For the first time in 30 years, Bench’s Greenhouse on State Rt. 2 in Curtice isn’t offering the hundreds of roses usually lined in rows for the customer’s picking.
“The demand has gone way down,” co-owner Cindy Bench said. “Folks see horror stories about disease, and then they bloom and then don’t bloom.”
A rose plant might be the scorn of the growing world, but it’s possible the rose is the misunderstood partner in this relationship, growers say. The longtime symbol of love and friendship just needs to meet its enemies head on, with help from you, the gardener.
Here are the top 10 adversaries of the rose from local growers, and some tips on how to avoid them, if possible:
This one you can’t do much about, but it’s a biggie.
“When it comes right down to it, you are fooling with Mother Nature every time you say, ‘OK, June 9 or 10 I’m going to have roses,’ “ said Toledo Rose Society president Audrey Palumbo, who has more than 150 rose plants in her Perrysburg garden. “We play Russian Roulette every year with the calendar.”
Doing everything else right, as well as a little hope and prayer are what gets you through, Ms. Palumbo said.
Temperatures are another thing you can’t control, but Jenny Amstutz, manager of Nature’s Corner in Holland, said you can prevent disease and insects brought by muggy weather by using multicomponent products up front, such as All-in-One Flower Care by Bayer Advance. The product is an insecticide, fungicide, and fertilizer, and should be applied at the base at the beginning of the season, and then every six to eight weeks, she said.
“It’s kind of like getting a flu shot. If you can treat them early on, you prevent the disease,” she said.
Knockout Roses are for sale Friday, June 1, 2018, at Nature's Corner at Glass City Landscape in Toledo.
Speaking of insects, the Japanese beetle likes roses, but roses don’t like them. They suck the juice out of rose leaves, and eat the petals.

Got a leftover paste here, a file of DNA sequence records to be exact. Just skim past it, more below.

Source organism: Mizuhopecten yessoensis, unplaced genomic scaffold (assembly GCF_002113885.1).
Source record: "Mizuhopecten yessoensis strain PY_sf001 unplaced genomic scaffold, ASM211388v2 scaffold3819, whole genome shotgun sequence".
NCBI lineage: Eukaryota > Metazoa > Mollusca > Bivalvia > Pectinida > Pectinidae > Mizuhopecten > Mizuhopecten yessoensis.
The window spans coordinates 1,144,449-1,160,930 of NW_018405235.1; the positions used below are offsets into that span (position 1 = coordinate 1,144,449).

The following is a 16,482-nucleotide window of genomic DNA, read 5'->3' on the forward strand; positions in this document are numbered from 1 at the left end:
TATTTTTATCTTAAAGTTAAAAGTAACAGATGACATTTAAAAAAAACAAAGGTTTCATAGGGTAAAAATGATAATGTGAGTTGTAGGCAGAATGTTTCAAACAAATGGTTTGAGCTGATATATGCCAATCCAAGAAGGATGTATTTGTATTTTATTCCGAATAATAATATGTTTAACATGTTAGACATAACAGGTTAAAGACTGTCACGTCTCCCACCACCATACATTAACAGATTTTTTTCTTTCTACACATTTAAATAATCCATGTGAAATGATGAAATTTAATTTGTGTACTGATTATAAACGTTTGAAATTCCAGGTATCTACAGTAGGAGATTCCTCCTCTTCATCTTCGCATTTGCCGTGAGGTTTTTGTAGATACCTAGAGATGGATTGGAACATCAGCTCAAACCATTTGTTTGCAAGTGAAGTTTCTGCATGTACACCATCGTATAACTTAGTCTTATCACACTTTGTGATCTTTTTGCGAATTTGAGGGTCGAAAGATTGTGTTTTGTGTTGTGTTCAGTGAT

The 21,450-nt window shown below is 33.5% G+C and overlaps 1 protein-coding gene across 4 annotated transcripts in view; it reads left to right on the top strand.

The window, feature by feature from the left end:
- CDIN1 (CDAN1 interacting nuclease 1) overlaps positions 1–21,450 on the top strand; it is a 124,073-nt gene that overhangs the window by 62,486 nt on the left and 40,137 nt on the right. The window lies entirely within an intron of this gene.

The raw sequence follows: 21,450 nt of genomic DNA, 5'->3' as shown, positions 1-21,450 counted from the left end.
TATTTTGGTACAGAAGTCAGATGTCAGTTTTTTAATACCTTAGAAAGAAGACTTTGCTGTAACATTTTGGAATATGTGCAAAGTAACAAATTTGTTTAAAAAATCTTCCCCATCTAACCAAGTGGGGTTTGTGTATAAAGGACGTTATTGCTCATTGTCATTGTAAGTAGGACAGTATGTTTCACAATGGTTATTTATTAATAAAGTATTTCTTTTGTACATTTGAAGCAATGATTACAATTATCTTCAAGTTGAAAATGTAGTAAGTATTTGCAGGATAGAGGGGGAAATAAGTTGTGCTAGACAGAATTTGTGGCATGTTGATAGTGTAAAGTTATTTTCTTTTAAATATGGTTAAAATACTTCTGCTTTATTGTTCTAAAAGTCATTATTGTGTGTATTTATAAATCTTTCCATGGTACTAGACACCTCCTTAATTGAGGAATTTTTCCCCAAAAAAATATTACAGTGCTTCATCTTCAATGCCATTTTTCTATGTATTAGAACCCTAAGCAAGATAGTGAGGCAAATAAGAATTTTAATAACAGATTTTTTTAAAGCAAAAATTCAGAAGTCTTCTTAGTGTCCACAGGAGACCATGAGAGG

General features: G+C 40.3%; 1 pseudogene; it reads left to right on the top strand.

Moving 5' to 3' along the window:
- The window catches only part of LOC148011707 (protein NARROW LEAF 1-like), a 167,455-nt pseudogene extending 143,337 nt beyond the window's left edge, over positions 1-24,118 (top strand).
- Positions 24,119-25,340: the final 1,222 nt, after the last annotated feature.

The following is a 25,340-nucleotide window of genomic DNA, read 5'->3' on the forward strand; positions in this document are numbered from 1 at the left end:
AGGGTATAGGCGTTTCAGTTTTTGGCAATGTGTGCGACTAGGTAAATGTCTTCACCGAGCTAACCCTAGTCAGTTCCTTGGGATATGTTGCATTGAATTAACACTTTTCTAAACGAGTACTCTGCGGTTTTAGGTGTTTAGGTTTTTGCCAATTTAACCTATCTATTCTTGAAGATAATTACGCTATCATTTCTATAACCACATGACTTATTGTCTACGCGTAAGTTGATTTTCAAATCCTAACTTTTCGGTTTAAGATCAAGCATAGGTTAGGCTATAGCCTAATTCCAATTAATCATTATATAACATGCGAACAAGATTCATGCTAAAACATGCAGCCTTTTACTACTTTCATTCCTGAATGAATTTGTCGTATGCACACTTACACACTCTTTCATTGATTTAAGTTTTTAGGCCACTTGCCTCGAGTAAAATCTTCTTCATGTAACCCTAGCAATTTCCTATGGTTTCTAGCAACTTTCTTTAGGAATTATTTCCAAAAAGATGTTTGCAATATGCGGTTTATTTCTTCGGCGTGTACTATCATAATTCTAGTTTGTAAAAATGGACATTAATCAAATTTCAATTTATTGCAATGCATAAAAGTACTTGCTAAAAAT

“They will get into a nice beautiful rose and put a hole right smack through the center,” Ms. Palumbo said.
Beetle bags or traps will bring additional beetles, she said. Likewise, smashing them will do the same. She recommends spraying them with a three-in-one product like Bayer, or brushing them off into a bottle of water to drown them.
There is also a natural insecticide called neem oil that can be sprayed on rose plants, Ms. Bench said.
Right plant, wrong location
Roses need space, air, and sunshine, and lots of it.
“Someone will plant a lot of roses in one spot and there’s not a lot of air movement, so you will get fungus,” Ms. Amstutz said.
Ms. Bench recommends six full hours of sun.
“Morning sun doesn’t count — that’s pretend sun. There are no heat units in it,” Ms. Bench said.
They come in dark of night, and leave after sucking the life out of your toil and trouble.
“You can have a whole mass of beautiful roses and deer can come along and chomp, chomp, chomp, and all the blossoms are gone,” Ms. Palumbo said.
If a fence isn’t feasible, Ms. Palumbo recommends any of the products that repel deer without hurting them.
“Sometimes it isn’t the greatest smell, but you might still have your roses left,” she said.
Watering at the base of a rose plant to avoid getting the leaves wet, in the morning or evening, is key. Wet leaves cause a fungus called black spot on the leaves.
“You want to keep those leaves dry. Water low and slow,” Ms. Bench said.
Hoytville clay, a dark-colored, poorly draining soil found in northwest Ohio, northeast Indiana, and southeast Michigan, can wreak havoc on your roses from underneath.
Ms. Palumbo recommends creating a strong, clay-resistant plant by planting roses first in biodegradable fiber pots with potting soil about a month or two before the growing season. Keep them in a greenhouse or garage until it’s time to plant in March.
Knockout Roses and Double Knockout Roses at Nature's Corner at Glass City Landscape in Toledo.
When you do put your plant in the ground, give it lots of space, digging a hole that is several inches wider than the root ball. Add some compost, a good dose of water, and some fertilizer water in the bottom of the hole before dropping the root ball in and backfilling the hole with soil, Ms. Bench said. Build a moat-like bowl around the plant so the water drains down into the soil.
“It doesn’t do any good if it runs off into the yard,” Ms. Bench said.
Ignoring end-of-season care
You won’t be sorry if you prepare your roses for the cold temperatures. Prep work includes things you don’t do just as much as things you do, such as eliminating fertilizer and the process of deadheading in late summer or early fall to allow the plant to go dormant.
Clean up old debris around the bush, and cover the center of the rose bush with a mount of dirt and mulch for protection.
Ignore the horror stories. Look at the beauty you can create with a flower that boasts dozens of species and colors. Take a chance. Plant a rose.
“Yes, you, too, can grow roses in northwest Ohio,” Ms. Palumbo said.
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